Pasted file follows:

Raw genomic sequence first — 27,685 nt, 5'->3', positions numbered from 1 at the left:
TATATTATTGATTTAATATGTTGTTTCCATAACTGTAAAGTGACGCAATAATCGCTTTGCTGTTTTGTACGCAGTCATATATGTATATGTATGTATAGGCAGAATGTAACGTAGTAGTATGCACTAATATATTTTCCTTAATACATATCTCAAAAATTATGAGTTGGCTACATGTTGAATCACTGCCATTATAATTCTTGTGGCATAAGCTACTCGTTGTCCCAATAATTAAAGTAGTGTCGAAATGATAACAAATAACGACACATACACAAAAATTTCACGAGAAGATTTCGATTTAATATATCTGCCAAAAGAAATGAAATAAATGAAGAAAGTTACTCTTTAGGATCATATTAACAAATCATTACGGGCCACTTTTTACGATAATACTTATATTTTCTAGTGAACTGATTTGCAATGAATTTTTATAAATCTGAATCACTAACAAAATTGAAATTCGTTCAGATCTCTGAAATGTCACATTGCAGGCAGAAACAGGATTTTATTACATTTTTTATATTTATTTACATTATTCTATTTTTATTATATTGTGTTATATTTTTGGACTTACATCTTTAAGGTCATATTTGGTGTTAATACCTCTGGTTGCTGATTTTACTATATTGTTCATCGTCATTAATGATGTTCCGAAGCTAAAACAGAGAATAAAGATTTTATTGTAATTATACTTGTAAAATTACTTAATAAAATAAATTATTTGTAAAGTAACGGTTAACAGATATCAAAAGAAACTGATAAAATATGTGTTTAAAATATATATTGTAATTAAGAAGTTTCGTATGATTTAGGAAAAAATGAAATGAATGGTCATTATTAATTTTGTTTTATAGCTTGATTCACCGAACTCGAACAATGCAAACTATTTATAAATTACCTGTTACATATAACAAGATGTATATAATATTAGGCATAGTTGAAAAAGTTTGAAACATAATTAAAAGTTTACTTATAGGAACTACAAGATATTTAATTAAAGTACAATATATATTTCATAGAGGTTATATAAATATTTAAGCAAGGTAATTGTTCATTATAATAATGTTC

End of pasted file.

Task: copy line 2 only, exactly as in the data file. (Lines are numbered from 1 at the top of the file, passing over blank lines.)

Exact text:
TATATTATTGATTTAATATGTTGTTTCCATAACTGTAAAGTGACGCAATAATCGCTTTGCTGTTTTGTACGCAGTCATATATGTATATGTATGTATAGGCAGAATGTAACGTAGTAGTATGCACTAATATATTTTCCTTAATACATATCTCAAAAATTATGAGTTGGCTACATGTTGAATCACTGCCATTATAATTCTTGTGGCATAAGCTACTCGTTGTCCCAATAATTAAAGTAGTGTCGAAATGATAACAAATAACGACACATACACAAAAATTTCACGAGAAGATTTCGATTTAATATATCTGCCAAAAGAAATGAAATAAATGAAGAAAGTTACTCTTTAGGATCATATTAACAAATCATTACGGGCCACTTTTTACGATAATACTTATATTTTCTAGTGAACTGATTTGCAATGAATTTTTATAAATCTGAATCACTAACAAAATTGAAATTCGTTCAGATCTCTGAAATGTCACATTGCAGGCAGAAACAGGATTTTATTACATTTTTTATATTTATTTACATTATTCTATTTTTATTATATTGTGTTATATTTTTGGACTTACATCTTTAAGGTCATATTTGGTGTTAATACCTCTGGTTGCTGATTTTACTATATTGTTCATCGTCATTAATGATGTTCCGAAGCTAAAACAGAGAATAAAGATTTTATTGTAATTATACTTGTAAAATTACTTAATAAAATAAATTATTTGTAAAGTAACGGTTAACAGATATCAAAAGAAACTGATAAAATATGTGTTTAAAATATATATTGTAATTAAGAAGTTTCGTATGATTTAGGAAAAAATGAAATGAATGGTCATTATTAATTTTGTTTTATAGCTTGATTCACCGAACTCGAACAATGCAAACTATTTATAAATTACCTGTTACATATAACAAGATGTATATAATATTAGGCATAGTTGAAAAAGTTTGAAACATAATTAAAAGTTTACTTATAGGAACTACAAGATATTTAATTAAAGTACAATATATATTTCATAGAGGTTATATAAATATTTAAGCAAGGTAATTGTTCATTATAATAATGTTC